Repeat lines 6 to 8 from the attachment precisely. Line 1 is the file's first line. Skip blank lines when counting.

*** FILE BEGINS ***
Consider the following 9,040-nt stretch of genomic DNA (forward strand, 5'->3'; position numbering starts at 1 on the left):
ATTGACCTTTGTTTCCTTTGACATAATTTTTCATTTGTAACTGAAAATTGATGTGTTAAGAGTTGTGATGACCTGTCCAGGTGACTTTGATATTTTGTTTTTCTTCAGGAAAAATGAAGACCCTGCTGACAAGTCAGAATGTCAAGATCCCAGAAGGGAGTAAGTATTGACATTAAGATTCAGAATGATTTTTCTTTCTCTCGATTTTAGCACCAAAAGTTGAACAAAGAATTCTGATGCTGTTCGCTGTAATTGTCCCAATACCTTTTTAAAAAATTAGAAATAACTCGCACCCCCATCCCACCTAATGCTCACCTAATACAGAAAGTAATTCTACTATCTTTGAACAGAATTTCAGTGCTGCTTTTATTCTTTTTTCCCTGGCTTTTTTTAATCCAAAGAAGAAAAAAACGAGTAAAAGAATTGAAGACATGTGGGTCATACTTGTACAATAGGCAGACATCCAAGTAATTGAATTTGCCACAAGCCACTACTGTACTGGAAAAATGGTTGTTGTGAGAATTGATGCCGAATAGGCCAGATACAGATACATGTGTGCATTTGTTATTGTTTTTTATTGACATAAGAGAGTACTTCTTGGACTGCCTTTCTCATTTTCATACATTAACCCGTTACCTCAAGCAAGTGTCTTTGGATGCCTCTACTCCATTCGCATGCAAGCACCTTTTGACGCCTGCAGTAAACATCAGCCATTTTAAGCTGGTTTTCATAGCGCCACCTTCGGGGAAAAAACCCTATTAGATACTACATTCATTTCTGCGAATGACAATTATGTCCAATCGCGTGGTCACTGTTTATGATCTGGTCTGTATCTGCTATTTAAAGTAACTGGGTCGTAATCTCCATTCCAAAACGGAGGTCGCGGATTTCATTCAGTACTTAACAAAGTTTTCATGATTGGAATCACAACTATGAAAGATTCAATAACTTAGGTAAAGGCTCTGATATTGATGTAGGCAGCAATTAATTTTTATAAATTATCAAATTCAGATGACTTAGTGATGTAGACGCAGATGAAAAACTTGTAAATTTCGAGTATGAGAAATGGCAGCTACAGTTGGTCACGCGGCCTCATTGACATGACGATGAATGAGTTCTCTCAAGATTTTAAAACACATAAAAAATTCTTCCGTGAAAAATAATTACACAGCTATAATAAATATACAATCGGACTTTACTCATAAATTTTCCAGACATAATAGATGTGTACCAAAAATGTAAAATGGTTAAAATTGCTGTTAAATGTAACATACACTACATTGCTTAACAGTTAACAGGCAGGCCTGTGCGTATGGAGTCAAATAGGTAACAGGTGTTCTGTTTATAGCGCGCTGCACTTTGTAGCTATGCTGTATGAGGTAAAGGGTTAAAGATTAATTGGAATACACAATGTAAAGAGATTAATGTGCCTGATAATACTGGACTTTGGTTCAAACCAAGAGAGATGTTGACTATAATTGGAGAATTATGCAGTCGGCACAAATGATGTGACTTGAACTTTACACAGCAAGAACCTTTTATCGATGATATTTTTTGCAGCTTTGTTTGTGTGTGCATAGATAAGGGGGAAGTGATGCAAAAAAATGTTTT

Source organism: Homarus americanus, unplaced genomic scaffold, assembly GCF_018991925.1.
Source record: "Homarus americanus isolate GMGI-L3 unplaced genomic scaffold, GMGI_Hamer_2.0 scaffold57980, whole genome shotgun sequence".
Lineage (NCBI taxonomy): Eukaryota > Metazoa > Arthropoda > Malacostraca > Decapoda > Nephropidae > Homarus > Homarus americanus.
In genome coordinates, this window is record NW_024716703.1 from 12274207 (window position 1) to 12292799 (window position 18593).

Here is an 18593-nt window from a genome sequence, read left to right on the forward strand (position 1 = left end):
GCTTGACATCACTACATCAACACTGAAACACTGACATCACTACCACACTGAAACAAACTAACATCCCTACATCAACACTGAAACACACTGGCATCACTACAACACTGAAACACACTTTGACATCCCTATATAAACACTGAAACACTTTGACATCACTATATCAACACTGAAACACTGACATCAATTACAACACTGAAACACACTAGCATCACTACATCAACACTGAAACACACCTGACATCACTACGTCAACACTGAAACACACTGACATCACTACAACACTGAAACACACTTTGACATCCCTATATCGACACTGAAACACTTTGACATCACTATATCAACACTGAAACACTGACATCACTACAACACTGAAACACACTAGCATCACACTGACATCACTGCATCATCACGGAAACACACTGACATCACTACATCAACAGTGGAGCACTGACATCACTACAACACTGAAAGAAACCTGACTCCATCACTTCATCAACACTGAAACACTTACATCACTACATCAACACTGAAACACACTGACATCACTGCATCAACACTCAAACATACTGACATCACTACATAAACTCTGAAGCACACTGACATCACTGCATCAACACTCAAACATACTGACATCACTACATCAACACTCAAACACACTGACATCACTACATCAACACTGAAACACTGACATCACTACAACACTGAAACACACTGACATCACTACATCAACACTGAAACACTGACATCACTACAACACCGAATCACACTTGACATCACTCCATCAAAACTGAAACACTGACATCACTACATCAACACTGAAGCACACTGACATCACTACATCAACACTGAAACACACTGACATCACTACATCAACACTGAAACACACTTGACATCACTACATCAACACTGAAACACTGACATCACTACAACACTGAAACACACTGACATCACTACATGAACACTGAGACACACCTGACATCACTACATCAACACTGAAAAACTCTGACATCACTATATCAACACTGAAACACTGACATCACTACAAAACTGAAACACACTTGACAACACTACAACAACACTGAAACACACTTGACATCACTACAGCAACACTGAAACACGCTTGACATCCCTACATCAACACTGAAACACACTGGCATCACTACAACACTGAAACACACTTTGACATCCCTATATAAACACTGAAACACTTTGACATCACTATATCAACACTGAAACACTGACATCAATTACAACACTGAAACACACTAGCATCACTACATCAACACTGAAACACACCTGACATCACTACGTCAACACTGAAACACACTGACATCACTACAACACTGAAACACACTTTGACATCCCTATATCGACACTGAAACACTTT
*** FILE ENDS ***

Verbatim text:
In genome coordinates, this window is record NW_024716703.1 from 12274207 (window position 1) to 12292799 (window position 18593).

Here is an 18593-nt window from a genome sequence, read left to right on the forward strand (position 1 = left end):
GCTTGACATCACTACATCAACACTGAAACACTGACATCACTACCACACTGAAACAAACTAACATCCCTACATCAACACTGAAACACACTGGCATCACTACAACACTGAAACACACTTTGACATCCCTATATAAACACTGAAACACTTTGACATCACTATATCAACACTGAAACACTGACATCAATTACAACACTGAAACACACTAGCATCACTACATCAACACTGAAACACACCTGACATCACTACGTCAACACTGAAACACACTGACATCACTACAACACTGAAACACACTTTGACATCCCTATATCGACACTGAAACACTTTGACATCACTATATCAACACTGAAACACTGACATCACTACAACACTGAAACACACTAGCATCACACTGACATCACTGCATCATCACGGAAACACACTGACATCACTACATCAACAGTGGAGCACTGACATCACTACAACACTGAAAGAAACCTGACTCCATCACTTCATCAACACTGAAACACTTACATCACTACATCAACACTGAAACACACTGACATCACTGCATCAACACTCAAACATACTGACATCACTACATAAACTCTGAAGCACACTGACATCACTGCATCAACACTCAAACATACTGACATCACTACATCAACACTCAAACACACTGACATCACTACATCAACACTGAAACACTGACATCACTACAACACTGAAACACACTGACATCACTACATCAACACTGAAACACTGACATCACTACAACACCGAATCACACTTGACATCACTCCATCAAAACTGAAACACTGACATCACTACATCAACACTGAAGCACACTGACATCACTACATCAACACTGAAACACACTGACATCACTACATCAACACTGAAACACACTTGACATCACTACATCAACACTGAAACACTGACATCACTACAACACTGAAACACACTGACATCACTACATGAACACTGAGACACACCTGACATCACTACATCAACACTGAAAAACTCTGACATCACTATATCAACACTGAAACACTGACATCACTACAAAACTGAAACACACTTGACAACACTACAACAACACTGAAACACACTTGACATCACTACAGCAACACTGAAACACGCTTGACATCCCTACATCAACACTGAAACACACTGGCATCACTACAACACTGAAACACACTTTGACATCCCTATATAAACACTGAAACACTTTGACATCACTATATCAACACTGAAACACTGACATCAATTACAACACTGAAACACACTAGCATCACTACATCAACACTGAAACACACCTGACATCACTACGTCAACACTGAAACACACTGACATCACTACAACACTGAAACACACTTTGACATCCCTATATCGACACTGAAACACTTT